REVOLT supports reducing human greenhouse gas emissions as a precautionary measure, provided that such measures are proportionate and do not unfairly or unreasonably create other forms of damage. We recognise the importance of climate change but feel the view of the Environmental Audit Committee (of UK MPs) that "combating climate change remains the single most urgent priority facing mankind" overstates it.
6. Wind farms
Wind power can provide some net renewable energy, but has serious limitations arising from its intermittence and high variability. Factors to be taken into account include: * energy cost of concrete foundations and construction, and of local infrastructure, * economic cost of stand-by generation and grid reinforcement, * environmental impact of infrastructure and grid reinforcement, * limited market penetration due to grid stability and balancing issues, * bulk long distance transmission implications.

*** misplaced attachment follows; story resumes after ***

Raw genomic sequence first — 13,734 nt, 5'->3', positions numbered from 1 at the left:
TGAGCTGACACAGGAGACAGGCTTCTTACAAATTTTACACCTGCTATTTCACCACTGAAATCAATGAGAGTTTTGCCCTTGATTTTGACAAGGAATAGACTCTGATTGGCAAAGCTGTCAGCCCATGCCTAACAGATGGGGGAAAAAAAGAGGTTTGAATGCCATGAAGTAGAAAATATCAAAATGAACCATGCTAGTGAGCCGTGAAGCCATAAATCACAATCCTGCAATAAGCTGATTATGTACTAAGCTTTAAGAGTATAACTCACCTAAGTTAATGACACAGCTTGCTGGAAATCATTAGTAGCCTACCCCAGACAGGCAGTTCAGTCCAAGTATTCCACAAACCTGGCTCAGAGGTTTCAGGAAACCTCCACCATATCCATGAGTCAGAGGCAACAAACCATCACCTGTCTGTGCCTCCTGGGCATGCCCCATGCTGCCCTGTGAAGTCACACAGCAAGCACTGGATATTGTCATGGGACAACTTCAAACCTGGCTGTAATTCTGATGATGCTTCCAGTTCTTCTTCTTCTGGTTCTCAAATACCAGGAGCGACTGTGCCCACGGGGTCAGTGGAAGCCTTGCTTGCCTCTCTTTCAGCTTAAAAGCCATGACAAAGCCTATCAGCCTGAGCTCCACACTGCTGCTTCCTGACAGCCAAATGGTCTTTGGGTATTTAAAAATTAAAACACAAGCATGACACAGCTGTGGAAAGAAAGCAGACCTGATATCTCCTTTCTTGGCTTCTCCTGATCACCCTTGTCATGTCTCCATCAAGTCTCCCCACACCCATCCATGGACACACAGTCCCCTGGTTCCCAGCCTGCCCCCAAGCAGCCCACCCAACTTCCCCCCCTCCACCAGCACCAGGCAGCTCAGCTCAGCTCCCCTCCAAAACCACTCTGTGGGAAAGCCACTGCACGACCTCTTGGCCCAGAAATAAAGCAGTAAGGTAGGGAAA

As a precautionary measure in response to the uncertainty of global warming, REVOLT encourages wind power development near areas of net demand and not in areas of high landscape value, subject to local consent and careful environmental impact assessment. With these provisos, large offshore developments near the Thames and Mersey may be appropriate, whereas large-scale wind farms in the Hebrides would not be.
7. Nuclear power
REVOLT takes no firm position on nuclear power per se. On the one hand there are advantages of an essentially carbon-free, large-scale source of energy. On the other hand there are dangerous waste products, albeit in small volume, with both political security and long term disposal problems.
Nevertheless REVOLT encourages continued research and appraisal of nuclear technology, including the use of distributed small-scale generators, either based on standard submarine engines, or with new cleaner technology such as pebble-bed reactors, and calls for feasibility studies for use in the UK.
8. Transmission lines